When sharing stories on social media, users subconsciously go through a filtering process where they filter out the things they don’t want certain audiences to see.
As the project has progressed, the team has evolved the project focus towards a future-thinking direction that closely aligns with InterDigital’s concurrent research and development. We endeavored to explore ways to smoothly integrate emerging technologies with an evolving sentiment towards digital media.
People are not willing to go out of their way for alternate experiences that are inherently sedentary. Alternate TV experiences must be adapted to the existing lifestyle of the user.
Users have trouble managing their emotional needs. They tailor content that aims to regulate their mood according to their needs. People also desire to lean into their mood or current emotional state.
There is an increasing need for relatable content created by viewers, but for the average TV, consumer content creation requires an overly large amount of investment.
Based on all the procured insights, we were able to reframe the problem space and narrow down our project goal to a practical design outcome. To design a TV experience that leverages contextual awareness to personalize viewing modalities using synthetic content.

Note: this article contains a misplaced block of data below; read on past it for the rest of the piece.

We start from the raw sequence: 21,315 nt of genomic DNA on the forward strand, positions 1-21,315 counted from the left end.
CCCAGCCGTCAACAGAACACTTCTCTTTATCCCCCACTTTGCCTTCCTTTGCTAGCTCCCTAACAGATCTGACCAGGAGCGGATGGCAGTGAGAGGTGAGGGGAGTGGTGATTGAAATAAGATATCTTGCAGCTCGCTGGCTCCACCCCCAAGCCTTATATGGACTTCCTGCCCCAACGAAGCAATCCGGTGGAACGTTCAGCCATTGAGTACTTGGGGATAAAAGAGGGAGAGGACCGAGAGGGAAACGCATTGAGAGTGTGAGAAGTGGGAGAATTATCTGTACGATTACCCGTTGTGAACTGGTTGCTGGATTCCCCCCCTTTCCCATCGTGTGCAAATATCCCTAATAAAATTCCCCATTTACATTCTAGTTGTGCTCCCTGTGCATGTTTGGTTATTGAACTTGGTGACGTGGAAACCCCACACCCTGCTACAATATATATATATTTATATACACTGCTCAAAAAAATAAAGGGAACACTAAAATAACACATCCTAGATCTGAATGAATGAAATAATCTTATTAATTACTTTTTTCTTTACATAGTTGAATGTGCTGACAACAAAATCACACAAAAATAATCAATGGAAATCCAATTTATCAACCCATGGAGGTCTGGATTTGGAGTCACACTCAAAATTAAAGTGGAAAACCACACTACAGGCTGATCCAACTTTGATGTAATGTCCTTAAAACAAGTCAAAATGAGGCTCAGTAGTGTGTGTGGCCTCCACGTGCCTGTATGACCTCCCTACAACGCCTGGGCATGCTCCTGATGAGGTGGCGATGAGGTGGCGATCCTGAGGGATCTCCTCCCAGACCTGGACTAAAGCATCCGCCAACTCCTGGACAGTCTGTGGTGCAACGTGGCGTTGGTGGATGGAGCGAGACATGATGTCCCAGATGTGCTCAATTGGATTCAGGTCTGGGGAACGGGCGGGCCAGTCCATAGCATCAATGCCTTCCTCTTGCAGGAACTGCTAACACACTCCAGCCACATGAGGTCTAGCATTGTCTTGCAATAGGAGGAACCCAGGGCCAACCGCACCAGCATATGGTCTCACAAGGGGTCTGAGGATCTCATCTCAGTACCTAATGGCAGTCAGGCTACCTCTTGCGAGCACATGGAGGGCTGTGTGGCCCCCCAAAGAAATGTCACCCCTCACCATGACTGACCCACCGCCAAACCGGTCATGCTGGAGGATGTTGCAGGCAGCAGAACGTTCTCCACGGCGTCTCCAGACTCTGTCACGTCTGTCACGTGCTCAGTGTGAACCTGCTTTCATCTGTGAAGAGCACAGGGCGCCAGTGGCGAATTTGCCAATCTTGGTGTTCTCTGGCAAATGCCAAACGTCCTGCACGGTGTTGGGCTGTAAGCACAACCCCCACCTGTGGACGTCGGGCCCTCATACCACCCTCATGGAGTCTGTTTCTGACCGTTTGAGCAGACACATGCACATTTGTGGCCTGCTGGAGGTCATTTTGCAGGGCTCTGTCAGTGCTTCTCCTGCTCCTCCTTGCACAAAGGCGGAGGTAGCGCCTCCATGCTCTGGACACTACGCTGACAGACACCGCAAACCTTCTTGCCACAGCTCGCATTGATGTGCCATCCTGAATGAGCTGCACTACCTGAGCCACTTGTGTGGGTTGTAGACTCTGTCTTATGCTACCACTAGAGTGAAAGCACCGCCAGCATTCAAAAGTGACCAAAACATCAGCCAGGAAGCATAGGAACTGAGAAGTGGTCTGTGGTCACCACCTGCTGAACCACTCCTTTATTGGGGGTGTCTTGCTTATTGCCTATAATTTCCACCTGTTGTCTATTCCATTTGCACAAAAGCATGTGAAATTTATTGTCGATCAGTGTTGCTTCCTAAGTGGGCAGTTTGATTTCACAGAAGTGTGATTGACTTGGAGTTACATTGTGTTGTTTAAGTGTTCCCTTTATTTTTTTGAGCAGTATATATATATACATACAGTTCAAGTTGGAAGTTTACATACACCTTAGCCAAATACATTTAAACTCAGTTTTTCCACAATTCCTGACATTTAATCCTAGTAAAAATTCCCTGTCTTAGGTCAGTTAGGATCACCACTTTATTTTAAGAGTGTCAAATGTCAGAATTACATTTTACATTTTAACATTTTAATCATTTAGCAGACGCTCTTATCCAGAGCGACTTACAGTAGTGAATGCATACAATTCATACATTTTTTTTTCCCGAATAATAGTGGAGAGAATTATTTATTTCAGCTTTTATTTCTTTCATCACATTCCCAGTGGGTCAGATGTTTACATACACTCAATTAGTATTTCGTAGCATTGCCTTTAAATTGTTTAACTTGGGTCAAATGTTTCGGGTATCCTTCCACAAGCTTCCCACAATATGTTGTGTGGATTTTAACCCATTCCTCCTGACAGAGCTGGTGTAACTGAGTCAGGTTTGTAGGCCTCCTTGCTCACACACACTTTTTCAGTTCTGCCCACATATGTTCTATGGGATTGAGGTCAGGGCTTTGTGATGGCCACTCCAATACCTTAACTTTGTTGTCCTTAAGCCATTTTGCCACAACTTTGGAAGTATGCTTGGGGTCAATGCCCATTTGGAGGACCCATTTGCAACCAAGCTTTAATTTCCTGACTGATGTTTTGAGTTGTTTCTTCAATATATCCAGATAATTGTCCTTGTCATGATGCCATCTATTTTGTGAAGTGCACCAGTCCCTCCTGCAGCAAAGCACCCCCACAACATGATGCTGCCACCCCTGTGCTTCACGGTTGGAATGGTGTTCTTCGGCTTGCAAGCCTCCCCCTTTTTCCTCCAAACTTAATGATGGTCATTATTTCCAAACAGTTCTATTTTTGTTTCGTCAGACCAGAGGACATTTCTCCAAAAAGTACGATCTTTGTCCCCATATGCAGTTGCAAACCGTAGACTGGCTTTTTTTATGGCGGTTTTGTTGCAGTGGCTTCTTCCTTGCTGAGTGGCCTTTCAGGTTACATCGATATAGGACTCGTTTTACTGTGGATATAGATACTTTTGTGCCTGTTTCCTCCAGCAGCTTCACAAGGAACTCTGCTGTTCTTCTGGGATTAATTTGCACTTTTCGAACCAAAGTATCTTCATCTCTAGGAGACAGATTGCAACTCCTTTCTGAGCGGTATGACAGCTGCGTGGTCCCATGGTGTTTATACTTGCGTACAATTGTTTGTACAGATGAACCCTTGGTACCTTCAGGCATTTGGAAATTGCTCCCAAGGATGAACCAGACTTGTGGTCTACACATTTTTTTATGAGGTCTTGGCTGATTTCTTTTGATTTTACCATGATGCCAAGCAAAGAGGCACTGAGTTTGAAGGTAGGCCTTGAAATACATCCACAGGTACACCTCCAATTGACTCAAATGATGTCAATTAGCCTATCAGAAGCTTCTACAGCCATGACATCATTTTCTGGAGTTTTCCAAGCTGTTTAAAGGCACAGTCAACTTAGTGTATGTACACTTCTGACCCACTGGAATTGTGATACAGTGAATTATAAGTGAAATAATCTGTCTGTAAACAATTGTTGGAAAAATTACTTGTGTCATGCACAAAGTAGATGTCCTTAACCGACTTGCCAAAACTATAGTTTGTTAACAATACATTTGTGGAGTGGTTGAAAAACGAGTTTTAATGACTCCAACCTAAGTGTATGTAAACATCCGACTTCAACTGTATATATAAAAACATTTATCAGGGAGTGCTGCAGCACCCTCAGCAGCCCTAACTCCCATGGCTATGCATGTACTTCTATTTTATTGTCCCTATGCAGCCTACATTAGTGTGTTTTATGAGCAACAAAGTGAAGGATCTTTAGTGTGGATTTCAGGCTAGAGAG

We envisioned this viewing experience to be an add-on to existing streaming platforms, called AdaptiveWatch.
To design and test for a technology that hasn't fully been developed yet, we had to get creative. By harnessing pre-made choose-your-own-adventure formatted streaming shows, we were able to Wizard-of-Oz the synthetic content and context-awareness aspect of the viewing experience by hiding the choices of the narrative via screen share and making the choices on behalf of the user.
With each design sprint, we explored and fine-tuned the method and relative importance of certain TV viewing modalities and contexts.
Users routinely choose content based on how they want to feel and how they are currently feeling
The amount of attention that is being afforded to the content
Preferences toward genres and more in-depth scene level attributes
Viewers wish to absorb the original content in first viewing before any alterations, meaning major plot points must be retained